Formulating out of complaisance, or even n the absence of some principles in eontic logic, meant to control the assumption of values in the domain and the co-domain of the functions of functions, set as theses or laws in various systems, reflect a reality in theoretical or alethic logic, with respect to "truth," "falsity" and intermediate values. In propositional, predicational and classial systems, the traditional principles of noncontradiction, of excluded middle, bivalence, identity and reasserting through double negation occur as theorems, at the best, whose demonstrations rely on axioms not necessarily more obvious or better-known than the theorems themselves. The natural reconstruction of propositional logic, by restoring the axiomatic dignity of the classical principles, failed (Dimitriu 1973: 73-80). The failure is illustrative of the illusions and confusions maintained by the usual translation of these principles with the help of the tautological formulae p / [logical not]p, p [disjunction] [logical not]p, p [disjunction][disjunction] [logical not]p, p [contains] [logical not] ([logical not]p), p [contains] p, and others. By virtue of the interdefinisability of truth functions, the number of equivalent formulae that claim to be principles is amazingly high: at least twenty-four for identity and reassertion through double negation, at least sixteen both for noncontradiction and middle term exclusion, at least eight for bivalence. In this context, the excessive use of synonymy is associated to the overbidding of homonymy. All the expressions of bivalence are to be found again in the identity register. Among the formulae of the identity principle there also appear the "most natural" translations of the contradiction exclusion [p / [logical not]p, [logical not]p / p, [logical not] (p & [logical not]p), [logical not] ([logical not]p & p)] and of the middle term exclusion [p [disjunction] [logical not]p, [logical not]p [disjunction] p, [logical not](p [perpendicular to] [logical not]p), [logical not]([logical not]p [perpendicular to] p)]; in addition, [logical not]p [contains] [logical not]p, [logical not]p [subset] [logical not]p, [logical not] ([logical not]p [not contains] [logical not]p) and [logical not]([logical not]p [not subset] [logical not]p) concurrently apply to the three principles of logical opposition.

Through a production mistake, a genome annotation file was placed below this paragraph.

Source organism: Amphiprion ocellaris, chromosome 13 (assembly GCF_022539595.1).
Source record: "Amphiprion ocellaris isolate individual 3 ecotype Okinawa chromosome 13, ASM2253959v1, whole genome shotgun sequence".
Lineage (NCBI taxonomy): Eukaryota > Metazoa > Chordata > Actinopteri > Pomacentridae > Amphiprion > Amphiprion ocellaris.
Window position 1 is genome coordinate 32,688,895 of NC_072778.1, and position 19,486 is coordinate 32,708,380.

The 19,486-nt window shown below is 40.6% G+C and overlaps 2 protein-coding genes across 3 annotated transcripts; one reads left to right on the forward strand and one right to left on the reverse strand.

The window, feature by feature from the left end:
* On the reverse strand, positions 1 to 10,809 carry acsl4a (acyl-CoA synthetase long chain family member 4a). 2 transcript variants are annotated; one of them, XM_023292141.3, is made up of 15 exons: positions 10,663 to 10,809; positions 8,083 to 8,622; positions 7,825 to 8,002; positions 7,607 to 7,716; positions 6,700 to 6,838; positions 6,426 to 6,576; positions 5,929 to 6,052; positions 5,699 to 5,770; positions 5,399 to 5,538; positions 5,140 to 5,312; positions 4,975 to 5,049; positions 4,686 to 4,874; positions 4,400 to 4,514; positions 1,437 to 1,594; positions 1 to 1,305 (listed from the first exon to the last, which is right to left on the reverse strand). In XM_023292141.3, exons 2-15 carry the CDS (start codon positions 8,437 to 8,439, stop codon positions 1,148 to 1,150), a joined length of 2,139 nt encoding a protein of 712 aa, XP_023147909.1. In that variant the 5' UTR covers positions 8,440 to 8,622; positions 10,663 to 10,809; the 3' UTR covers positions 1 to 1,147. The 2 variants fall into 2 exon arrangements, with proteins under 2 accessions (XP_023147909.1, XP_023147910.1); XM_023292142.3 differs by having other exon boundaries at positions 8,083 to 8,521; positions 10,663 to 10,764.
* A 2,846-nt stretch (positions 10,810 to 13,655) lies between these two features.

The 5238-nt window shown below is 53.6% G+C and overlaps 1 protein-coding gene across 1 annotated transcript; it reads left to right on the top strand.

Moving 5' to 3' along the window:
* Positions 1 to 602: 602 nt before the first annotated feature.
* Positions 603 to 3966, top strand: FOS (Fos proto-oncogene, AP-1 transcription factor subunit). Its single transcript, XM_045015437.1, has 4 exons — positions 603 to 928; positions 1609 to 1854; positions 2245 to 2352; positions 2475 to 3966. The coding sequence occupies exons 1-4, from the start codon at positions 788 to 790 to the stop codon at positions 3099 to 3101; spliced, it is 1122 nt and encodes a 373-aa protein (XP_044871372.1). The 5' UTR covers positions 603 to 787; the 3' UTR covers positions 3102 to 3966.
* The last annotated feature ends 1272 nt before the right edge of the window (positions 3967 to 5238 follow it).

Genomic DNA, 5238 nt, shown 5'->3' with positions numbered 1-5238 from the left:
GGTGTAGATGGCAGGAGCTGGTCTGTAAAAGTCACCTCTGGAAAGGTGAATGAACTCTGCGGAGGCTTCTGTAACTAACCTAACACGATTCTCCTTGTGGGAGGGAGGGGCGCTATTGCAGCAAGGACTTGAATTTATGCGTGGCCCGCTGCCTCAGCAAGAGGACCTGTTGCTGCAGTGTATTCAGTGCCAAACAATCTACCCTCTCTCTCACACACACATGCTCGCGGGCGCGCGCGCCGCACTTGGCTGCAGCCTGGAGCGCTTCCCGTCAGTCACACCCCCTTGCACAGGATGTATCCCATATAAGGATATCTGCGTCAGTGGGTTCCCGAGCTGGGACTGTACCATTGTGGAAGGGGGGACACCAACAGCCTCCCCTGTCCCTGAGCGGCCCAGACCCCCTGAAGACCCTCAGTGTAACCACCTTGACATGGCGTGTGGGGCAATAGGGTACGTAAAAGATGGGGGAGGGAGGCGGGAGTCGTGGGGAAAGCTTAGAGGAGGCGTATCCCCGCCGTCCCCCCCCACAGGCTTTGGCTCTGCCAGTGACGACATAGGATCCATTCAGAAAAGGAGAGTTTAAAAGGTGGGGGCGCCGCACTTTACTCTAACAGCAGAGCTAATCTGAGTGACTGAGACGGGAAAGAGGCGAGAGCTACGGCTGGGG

And the more conventional by complication the beginning of the demonstration by such axioms taken as principles, the less acceptable, by simplification, is the understanding that all the propositional tautologies emerge from the formula of the excluded middle, as all antilogies proliferate the violation of the principle of non-contradiction --we are thus hinting at the decisional method by normalizing prepositional phrases, according to which the truth of the statement of the form "([p.sub.1] [disjunction] [logical not][p.sub.1] [disjunction] ...) & .... & ([p.sub.n] [disjunction] [logical not][p.sub.n] [disjunction]...)" sends us back to the truth of each sub-statement "[p.sub.i] [disjunction] [logical not][p.sub.i] [disjunction]....", guaranteed, in its turn, by the truth of the segment "[p.sub.i] [disjunction] [logical not] [p.sub.i]". In case the given statement is turned to a disjunction of conjunctions of the form "([p.sub.1] & [logical not] [p.sub.1] &...) [disjunction] ... [disjunction] ([p.sub.n] & [logical not] [p.sub.n] & ...)", the falsity of the whole formula results from the falsity of each conjunction term "[p.sub.i] & [logical not][p.sub.i] &...", a falsity which is determined, in its turn, by violating the principle of contradiction exclusion by the statement segments "[p.sub.i] & [logical not][p.sub.i]"--the statement being dictated by the presence of the excluded middle in formula p [disjunction] [logical not]p, and of non-contradiction in [logical not](p & [logical not]p). The same identification misguides logicians to the false problem of limiting and suspending the classical principles in the intuitionist restrictive logics as well as in the many-valued logics. To say nothing of the fact that, in the formal treatment under discussion, principles are not involved in the proper development of the logical problematique.